Series of black and one red office chair on a gray background. The concept of a leader

This week, the experts at Washington D.C.’s SCORE chapter help a start-up founder build a viral marketing campaign to lure more customers. 

The entrepreneur

In 2007, Greg Warner received a newsletter from one of his beloved charities seeking fundraising leads. He took a dim view of the impersonal mass-marketing approach and decided to call them to see if the effort was working well. It wasn’t.

Feeling a duty to offer assistance, Greg provided a new strategy to improve the effectiveness of the charity’s lead generation and using the strategy the organization generated more highly qualified leads—and found more gifts—than it had previously uncovered in any single marketing campaign.

Knowing the Council of Economic Advisors projection that the greatest transfer of wealth in U.S. history was looming, and seeing the success of that initial campaign, Greg decided to act. He paired his understanding of Internet technology and savvy marketing to form MarketSmart, which would help non-profit organizations increase the pace and scale of their fundraising efforts.   

The challenge

Greg Warner, founder and CEO of MarketSmart, based in College Park, MD:

“Raising money for good causes is not easy. The growth of the charitable sector has led to competition among myriad charities to gain the support of wealthy donors.

“Fundraisers need to know who they should talk to among those with the capacity to make the most impact, when they should reach out to them, and why they might be interested in giving to their cause.

“The good news is that we are growing. Many charities are now using our services including City of Hope Cancer Research Center, The California Academy of Sciences, The Navy-Marine Corps Relief Society, Human Rights Campaign, Human Rights Watch, The United States Holocaust Museum, and more. This shows us that MarketSmart adds value and is in demand.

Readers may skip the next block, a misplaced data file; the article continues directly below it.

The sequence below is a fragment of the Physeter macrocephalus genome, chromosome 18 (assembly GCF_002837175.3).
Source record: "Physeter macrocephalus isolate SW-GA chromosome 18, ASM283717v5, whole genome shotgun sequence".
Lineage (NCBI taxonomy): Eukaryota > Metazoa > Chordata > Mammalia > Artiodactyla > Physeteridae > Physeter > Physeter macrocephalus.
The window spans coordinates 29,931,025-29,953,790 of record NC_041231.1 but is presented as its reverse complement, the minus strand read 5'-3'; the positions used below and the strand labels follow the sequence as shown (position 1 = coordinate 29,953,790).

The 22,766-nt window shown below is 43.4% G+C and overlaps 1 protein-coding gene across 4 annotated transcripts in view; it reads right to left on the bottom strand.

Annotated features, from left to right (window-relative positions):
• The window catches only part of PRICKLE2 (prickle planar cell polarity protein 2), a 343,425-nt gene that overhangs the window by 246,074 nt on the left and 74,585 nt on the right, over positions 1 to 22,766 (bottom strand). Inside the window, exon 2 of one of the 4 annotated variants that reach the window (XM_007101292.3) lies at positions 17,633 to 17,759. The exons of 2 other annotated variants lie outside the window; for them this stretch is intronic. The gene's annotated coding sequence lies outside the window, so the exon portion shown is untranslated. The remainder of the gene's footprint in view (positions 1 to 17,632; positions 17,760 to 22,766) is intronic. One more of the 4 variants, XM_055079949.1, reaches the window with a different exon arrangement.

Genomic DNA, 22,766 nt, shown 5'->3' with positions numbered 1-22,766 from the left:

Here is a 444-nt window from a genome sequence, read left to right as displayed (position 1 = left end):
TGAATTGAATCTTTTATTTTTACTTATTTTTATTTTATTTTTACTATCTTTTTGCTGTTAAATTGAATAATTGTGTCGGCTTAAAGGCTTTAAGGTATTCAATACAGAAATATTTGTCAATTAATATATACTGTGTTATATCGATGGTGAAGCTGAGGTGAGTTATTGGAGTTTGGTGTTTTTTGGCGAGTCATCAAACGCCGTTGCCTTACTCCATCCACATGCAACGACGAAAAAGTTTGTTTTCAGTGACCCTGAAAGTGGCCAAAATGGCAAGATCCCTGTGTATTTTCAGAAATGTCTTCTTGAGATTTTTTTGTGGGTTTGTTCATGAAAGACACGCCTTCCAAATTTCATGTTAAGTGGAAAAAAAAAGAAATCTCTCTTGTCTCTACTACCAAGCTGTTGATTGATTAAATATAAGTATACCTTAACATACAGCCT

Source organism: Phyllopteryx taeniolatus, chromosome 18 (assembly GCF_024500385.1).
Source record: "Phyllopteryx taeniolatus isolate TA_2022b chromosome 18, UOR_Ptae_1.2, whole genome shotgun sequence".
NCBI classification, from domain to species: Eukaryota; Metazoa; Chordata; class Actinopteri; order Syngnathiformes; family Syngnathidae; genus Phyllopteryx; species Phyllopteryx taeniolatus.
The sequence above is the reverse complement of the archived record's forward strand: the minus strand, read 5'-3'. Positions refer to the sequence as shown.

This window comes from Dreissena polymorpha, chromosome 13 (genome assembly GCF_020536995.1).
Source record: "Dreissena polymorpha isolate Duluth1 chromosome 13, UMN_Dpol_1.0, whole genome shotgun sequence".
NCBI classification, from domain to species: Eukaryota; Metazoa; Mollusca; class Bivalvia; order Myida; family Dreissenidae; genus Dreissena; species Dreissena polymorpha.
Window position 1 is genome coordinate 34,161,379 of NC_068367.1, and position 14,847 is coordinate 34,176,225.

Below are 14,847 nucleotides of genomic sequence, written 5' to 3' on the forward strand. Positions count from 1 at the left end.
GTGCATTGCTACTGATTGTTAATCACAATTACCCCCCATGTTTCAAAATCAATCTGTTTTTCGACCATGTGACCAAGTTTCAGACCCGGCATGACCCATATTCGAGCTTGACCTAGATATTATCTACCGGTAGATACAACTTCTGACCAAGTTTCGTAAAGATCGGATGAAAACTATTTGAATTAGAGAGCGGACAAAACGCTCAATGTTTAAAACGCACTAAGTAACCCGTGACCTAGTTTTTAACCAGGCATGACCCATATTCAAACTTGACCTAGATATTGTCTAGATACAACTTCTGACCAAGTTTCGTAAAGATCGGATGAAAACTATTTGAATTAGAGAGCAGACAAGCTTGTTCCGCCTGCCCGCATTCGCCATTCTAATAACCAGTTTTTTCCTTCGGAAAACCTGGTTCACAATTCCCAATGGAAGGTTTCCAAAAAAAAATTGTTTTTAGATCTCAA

“Our challenge now is human resources. How do we grow the organization from a team serving dozens of customers to a team serving hundreds or even thousands of customers, and one that uses best practices to deliver quality and satisfaction to our clients?”

The advice

Hal Shelton, SCORE mentor, Washington DC Chapter:

“In scaling the organization, what worked at first might need adjustments. You started, somewhat through budget constraints, by hiring smart, inexperienced people with passion, character and integrity. They likely relied on your coaching, as they could not learn best practices from each other.

“Now that they know what works and are familiar with the company culture, they can be involved in training additional new staff. Also consider hiring some experienced sales team members, now that you are profitable. However, you need to be sensitive to how their responsibilities and compensation fits in with the team that has been with you for a few years.

“Continue to maintain the appropriate balance between marketing and sales, and between sales and the rest of the organization. Your team prides itself on customer service, so you should be able to on-board new clients, service existing ones, and upsell many of them.

“While you cannot be intimately involved in every aspect of a larger organization, you can make your presence felt and promote the company culture by practicing ‘management by walking around.’ By interacting with your team regularly and through your incentives, you can foster an environment where each person (staff and customers) is treated with dignity and respect, where all believe that everyone has the best intentions, and everyone has an opportunity to grow, learn and accomplish their goals while achieving the company’s larger mission.”

The reaction

Warner: “Thanks Hal. It’s so true that what worked first to launch the company is certainly not going to work to scale it.”

“I especially like the idea of ‘management by walking around.’ You’re right on target there. A leader can’t possibly know everything that is happening on each employee’s desk all of the time. But by getting involved, asking questions and coaching, one can uncover problems and nip them in the bud.

“I think the key is trust. That’s where dignity and respect come into play. If people trust me, and if they trust that I have their individual interests as well as those of our company in mind, they’ll allow me to help them grow, learn and accomplish their goals while helping to grow the business.

“Also, we decided to create a Wiki page on our private server. So when someone learns something they think others will someday need to know, they post it on the Wiki. It’s a handy searchable encyclopedia of ‘how-tos’ for every part of our business.  Our staff has been uploading checklists, tutorials and sometimes they even create videos that show others precisely how to accomplish a task.”

SCORE is a nonprofit association dedicated to entrepreneur education and the formation, growth and success of small business nationwide. The Greater Washington DC Chapter provides confidential counseling and mentoring from more than 50 successful executives from across the region.